In the main hall of a school in Simferopol, voting booths and ballot boxes stand ready for Sunday's referendum, which is all but certain to decide that Crimea should become part of Russia.
Tatyana, an accountant who prefers not to give her last name, is part of the electoral commission in this neighbourhood of the Crimean capital and patiently waits for worried voters in front of the large registration lists.
"People are coming to check their name is really on the list," she tells AFP.
"Others tell us the name and address of elderly or sick people who will not be able to make it to the polling booth. The commission will send somebody with a ballot box so they can vote at home."
The self-appointed pro-Russian authorities in the Black Sea peninsula are getting no support from the new pro-European powers in Kiev, who replaced ousted president Viktor Yanukovych last month and have dismissed the referendum as illegal.
But they insist their voter registration lists, recycled from the last general elections in 2012, are up to date.
In the school's main hall, two large ballot boxes – about 1.5 metres (five feet) tall, made of transparent plastic and unlocked – sit proudly in the middle of the room alongside the white and green polling booths, ready to welcome the first voters at 8:00am (06.00GMT).
Maria, an 83-year-old lady with wisps of white hair escaping from underneath her blue scarf, appears with three passports.
"There's a handicapped person and an elderly 'babushka' who cannot make it to the polling station. I've come to give their addresses," she says.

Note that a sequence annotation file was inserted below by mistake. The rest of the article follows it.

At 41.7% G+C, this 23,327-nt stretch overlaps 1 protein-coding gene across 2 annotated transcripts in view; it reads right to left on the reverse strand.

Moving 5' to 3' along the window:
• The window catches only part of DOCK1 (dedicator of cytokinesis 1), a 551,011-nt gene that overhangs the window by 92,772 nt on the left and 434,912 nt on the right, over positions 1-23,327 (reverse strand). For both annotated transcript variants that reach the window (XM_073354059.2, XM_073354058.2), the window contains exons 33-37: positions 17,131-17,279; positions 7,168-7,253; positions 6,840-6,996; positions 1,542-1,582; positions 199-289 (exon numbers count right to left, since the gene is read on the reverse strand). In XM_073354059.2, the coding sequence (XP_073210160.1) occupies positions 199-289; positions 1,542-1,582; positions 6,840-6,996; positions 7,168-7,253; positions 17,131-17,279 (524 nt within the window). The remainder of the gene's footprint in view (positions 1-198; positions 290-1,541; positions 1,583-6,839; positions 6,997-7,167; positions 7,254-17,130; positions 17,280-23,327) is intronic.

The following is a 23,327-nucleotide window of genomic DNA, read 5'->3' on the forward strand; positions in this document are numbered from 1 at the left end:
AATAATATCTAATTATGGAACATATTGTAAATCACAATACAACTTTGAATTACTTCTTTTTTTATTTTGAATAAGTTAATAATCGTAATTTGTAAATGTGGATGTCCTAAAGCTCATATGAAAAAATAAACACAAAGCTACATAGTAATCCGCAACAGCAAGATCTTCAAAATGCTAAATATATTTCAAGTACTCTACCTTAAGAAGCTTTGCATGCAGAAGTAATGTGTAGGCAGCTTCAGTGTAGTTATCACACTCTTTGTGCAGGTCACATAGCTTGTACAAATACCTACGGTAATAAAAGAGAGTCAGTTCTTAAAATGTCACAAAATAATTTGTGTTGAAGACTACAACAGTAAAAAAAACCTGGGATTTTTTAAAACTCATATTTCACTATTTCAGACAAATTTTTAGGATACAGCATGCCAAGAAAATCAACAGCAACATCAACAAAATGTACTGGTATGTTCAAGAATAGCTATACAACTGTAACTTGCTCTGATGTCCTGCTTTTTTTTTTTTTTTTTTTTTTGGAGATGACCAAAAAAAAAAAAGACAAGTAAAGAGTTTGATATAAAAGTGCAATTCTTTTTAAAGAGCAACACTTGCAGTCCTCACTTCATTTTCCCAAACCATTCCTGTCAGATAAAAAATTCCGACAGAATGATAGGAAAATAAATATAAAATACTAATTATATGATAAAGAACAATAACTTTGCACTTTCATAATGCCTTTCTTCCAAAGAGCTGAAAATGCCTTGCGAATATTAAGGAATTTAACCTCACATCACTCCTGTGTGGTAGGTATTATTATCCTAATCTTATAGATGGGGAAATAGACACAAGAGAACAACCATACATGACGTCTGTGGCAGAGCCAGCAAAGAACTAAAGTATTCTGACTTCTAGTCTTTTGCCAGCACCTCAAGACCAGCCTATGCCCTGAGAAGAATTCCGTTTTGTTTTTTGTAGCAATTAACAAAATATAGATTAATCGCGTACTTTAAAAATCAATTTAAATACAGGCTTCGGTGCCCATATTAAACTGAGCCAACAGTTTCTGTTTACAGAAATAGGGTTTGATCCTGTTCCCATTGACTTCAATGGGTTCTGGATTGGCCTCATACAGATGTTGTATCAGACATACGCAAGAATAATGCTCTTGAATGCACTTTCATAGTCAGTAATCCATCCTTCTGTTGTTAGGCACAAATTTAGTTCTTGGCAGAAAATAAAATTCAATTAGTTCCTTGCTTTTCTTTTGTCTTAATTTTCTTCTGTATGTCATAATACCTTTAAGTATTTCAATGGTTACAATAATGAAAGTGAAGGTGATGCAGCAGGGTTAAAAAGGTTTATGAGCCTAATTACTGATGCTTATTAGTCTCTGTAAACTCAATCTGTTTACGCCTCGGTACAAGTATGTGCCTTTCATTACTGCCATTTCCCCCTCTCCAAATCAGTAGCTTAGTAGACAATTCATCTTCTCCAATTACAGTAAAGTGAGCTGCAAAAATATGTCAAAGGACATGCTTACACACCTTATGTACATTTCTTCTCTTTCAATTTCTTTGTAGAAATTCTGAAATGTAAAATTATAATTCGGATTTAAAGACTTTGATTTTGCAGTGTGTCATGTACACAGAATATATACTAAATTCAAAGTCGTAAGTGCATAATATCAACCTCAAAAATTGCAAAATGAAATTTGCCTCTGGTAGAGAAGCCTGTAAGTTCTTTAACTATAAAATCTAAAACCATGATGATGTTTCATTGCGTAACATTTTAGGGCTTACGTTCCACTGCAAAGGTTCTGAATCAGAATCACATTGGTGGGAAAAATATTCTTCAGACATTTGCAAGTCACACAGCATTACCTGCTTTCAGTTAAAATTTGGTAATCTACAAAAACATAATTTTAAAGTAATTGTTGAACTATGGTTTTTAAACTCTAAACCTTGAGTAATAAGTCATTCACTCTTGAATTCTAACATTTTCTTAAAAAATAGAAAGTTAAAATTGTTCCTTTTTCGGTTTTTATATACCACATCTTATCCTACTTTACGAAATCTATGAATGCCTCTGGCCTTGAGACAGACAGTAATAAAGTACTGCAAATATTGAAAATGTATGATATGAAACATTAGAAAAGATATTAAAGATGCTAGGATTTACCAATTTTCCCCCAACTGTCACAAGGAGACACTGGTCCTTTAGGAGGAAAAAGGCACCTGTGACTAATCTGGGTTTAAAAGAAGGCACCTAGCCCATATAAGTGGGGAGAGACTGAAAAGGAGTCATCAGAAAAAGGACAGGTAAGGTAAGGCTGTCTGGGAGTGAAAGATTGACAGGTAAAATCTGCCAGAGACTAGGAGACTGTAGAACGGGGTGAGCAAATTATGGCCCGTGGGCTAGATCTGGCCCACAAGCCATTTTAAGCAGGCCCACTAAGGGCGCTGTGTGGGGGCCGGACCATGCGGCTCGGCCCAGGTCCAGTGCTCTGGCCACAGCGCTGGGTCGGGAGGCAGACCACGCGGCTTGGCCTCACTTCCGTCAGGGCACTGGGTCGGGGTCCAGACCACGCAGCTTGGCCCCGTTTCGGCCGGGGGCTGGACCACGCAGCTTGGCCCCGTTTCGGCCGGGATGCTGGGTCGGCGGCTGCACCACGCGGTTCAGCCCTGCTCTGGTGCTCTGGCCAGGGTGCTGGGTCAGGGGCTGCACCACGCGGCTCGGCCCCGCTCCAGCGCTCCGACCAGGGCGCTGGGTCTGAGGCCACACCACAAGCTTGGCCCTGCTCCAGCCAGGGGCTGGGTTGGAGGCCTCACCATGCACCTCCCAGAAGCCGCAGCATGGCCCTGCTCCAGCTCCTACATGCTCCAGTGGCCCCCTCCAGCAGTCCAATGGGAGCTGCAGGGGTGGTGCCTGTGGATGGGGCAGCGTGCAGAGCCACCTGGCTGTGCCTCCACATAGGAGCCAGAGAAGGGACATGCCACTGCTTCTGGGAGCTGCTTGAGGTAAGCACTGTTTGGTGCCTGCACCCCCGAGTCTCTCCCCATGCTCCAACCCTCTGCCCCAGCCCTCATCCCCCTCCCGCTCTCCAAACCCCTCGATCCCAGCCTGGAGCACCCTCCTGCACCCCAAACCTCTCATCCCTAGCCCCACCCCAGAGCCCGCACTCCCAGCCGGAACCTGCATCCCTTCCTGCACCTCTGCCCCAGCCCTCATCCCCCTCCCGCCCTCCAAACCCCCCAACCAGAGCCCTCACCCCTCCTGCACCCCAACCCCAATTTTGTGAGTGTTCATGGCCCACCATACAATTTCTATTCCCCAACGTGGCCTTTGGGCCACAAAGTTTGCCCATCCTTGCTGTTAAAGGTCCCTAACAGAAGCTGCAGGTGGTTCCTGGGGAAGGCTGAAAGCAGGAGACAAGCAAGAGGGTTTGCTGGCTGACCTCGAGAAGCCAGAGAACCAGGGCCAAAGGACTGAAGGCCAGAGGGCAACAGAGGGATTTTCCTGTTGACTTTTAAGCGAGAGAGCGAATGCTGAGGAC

A mother and daughter are close behind her: "Hello, we've come to check we're on the list."
Tatyana goes down the sheet of paper with her finger: "Katherina and Olga, yes it's fine."
In the school's entrance hall, under a map of Crimea, the yellow and blue colours of the Ukrainian flag can still be seen painted on the wall.
But throughout the city, it is the Russian white, blue and red that dominates. Giant posters depict mainland Ukraine as a Nazi sanctuary, juxtaposed with a peaceful Crimea under Russia.
The autonomous region, which was handed to Ukraine as a "gift" by Russia in 1954, has been at the centre of the worst East-West crisis since the Cold War.
Now on Simferopol's Lenin Square, fierce-looking Cossacks guard the building that holds the regional ministers' council.
On the opposite side of the square, a large stage boasting Russian colours has been welcoming somewhat well-known speakers for the past 10 days, preaching to a crowd that has long shown its partiality for Moscow.
Russian song and dance performances, men's choirs with grave voices and military bands from Russia's Black Sea fleet -- which has been based in Crimea since the 18th century -- meanwhile provide entertainment amid a sea of flags.
People take pictures, applaud the pro-Russian slogans and wrap themselves in banners that are handed out.
At the back of the stage, a large canvas sheet shows a large bouquet of white flowers. The words on it read: "Crimea," "Spring" and "Hope".